WATCH: I took part in a roundtable discussion about how AI is impacting the medical school application process. Don’t get me wrong; I think AI has a lot of benefits to offer medical professionals and students. We talked about how to use AI to your advantage, and what to avoid. Check it out!

Not Having the Right Letters of Recommendation

Most schools require you to have at least 3 letters of recommendation: two from science professors and one from a non-science professor. Nevertheless, each school may vary on these requirements.

Some schools have a maximum or minimum number of letters permitted or required. Other schools may require additional letters from non-professors, especially research supervisors.

Make sure you have the correct number of letters and the correct type of letters for each school.

Putting the Wrong Medical School on Your Secondary Application

This is probably one of the most common mistakes I’ve seen in over a decade of medical school application consulting.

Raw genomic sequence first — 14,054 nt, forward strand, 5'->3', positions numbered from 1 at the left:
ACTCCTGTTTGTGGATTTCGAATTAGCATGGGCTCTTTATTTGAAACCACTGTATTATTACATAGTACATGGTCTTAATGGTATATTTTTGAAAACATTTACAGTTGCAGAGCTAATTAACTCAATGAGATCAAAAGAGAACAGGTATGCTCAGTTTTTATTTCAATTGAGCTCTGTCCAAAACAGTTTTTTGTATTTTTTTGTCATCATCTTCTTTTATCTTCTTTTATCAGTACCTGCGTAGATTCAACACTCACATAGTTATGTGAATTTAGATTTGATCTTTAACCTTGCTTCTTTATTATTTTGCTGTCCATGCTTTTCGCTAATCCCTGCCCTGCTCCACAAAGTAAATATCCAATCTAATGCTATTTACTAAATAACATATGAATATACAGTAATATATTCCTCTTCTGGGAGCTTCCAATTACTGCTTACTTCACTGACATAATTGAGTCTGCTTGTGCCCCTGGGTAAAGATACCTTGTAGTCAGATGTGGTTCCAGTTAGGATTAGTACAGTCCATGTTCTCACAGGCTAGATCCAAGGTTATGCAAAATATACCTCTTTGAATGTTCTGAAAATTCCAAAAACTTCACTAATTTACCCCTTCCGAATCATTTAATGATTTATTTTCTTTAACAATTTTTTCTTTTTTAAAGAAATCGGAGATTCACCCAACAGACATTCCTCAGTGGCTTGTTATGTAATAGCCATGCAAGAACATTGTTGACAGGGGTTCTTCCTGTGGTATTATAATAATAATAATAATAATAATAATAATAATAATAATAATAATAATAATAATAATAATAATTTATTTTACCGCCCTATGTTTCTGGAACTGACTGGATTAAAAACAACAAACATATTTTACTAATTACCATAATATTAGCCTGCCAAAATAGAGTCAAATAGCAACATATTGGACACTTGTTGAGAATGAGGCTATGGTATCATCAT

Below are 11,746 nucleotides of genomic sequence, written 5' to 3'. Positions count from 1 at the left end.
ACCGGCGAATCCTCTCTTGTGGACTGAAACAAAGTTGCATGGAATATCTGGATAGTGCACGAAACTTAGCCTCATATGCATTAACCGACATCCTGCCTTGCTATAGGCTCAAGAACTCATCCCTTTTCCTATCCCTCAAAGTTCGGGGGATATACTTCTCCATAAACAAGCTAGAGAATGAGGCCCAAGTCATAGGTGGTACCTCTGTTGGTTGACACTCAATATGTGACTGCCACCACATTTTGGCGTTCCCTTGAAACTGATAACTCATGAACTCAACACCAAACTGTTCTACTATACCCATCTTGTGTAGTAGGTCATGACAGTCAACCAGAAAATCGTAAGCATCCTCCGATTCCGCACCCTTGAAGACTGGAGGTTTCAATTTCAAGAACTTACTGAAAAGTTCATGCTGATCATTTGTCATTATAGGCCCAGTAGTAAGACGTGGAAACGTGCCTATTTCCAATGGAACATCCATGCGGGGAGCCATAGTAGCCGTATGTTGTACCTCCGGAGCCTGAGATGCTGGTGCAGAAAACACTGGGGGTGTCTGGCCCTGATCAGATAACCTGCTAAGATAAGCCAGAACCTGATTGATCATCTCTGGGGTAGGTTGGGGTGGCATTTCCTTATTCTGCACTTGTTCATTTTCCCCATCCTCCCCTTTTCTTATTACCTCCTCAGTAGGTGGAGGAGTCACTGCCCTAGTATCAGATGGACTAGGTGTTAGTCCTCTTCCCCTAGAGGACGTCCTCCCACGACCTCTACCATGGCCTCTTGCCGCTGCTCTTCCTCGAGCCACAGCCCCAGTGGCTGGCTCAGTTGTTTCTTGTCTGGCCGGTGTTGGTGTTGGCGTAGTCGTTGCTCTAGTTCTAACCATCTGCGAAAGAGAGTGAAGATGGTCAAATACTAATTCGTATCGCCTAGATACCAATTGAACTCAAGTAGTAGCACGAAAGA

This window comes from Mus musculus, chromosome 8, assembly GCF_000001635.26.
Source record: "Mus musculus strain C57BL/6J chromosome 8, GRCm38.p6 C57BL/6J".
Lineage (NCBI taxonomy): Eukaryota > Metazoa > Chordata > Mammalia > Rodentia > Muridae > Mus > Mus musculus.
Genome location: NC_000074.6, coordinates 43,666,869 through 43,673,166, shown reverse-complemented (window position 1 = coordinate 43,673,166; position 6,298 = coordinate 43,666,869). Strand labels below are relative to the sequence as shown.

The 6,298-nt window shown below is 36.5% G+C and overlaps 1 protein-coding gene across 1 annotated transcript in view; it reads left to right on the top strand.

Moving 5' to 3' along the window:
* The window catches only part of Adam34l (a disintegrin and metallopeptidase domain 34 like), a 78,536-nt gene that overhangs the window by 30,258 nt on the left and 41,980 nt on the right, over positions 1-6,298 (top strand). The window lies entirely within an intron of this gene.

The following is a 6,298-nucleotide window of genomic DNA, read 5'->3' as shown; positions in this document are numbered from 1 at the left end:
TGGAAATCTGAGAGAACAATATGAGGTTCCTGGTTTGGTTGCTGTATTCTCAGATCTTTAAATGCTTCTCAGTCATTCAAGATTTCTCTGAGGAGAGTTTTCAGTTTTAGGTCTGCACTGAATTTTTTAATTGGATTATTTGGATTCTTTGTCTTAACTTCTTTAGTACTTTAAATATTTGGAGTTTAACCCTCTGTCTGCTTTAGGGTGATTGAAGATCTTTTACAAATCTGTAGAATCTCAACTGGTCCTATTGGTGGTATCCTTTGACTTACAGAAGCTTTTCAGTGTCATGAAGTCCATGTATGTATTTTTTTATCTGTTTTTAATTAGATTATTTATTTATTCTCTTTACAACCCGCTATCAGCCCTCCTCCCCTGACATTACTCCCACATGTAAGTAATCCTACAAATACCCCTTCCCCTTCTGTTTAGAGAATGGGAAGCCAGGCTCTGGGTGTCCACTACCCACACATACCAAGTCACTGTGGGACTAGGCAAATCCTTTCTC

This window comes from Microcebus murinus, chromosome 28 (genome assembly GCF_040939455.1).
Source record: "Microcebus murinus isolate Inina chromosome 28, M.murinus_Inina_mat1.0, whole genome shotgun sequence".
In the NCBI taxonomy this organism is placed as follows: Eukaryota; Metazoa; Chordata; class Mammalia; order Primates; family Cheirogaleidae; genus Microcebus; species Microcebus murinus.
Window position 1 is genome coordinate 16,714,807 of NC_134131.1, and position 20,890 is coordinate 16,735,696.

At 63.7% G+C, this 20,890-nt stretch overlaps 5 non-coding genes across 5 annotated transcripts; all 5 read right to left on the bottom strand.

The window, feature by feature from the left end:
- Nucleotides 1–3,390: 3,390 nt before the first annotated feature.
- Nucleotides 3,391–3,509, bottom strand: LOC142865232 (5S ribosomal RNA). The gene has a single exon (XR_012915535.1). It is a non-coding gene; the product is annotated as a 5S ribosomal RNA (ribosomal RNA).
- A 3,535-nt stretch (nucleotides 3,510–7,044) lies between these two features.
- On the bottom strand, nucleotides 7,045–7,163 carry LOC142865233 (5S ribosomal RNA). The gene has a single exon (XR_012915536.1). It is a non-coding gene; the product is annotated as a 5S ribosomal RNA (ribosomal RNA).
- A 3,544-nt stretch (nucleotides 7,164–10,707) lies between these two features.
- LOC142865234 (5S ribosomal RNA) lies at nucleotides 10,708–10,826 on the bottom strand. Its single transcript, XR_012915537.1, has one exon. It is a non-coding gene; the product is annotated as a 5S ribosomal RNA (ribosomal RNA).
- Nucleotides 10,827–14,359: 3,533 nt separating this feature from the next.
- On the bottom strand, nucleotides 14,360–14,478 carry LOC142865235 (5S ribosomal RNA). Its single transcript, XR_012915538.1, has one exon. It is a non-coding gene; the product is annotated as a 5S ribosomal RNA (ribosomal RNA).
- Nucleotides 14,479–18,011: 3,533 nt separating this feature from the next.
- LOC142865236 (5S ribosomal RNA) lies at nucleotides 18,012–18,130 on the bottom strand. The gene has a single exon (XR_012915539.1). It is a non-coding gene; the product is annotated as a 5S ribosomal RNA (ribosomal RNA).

Since most applicants want to minimize the amount of work they need to do, if two or more schools have the same essay prompt in their secondary applications (usually a common question like, “What makes you unique?”), applicants will copy and paste the same answer into both applications.

You will most likely do this, too. So, ensure you make the proper adjustments when it comes to the different school names. You do not want to paste your NYU answer (with NYU’s name in the essay) onto Columbia’s secondary.

This is not only embarrassing but will also ruin your chances of getting an interview from the school you made a mistake in naming.

Formatting Errors on the Secondary Application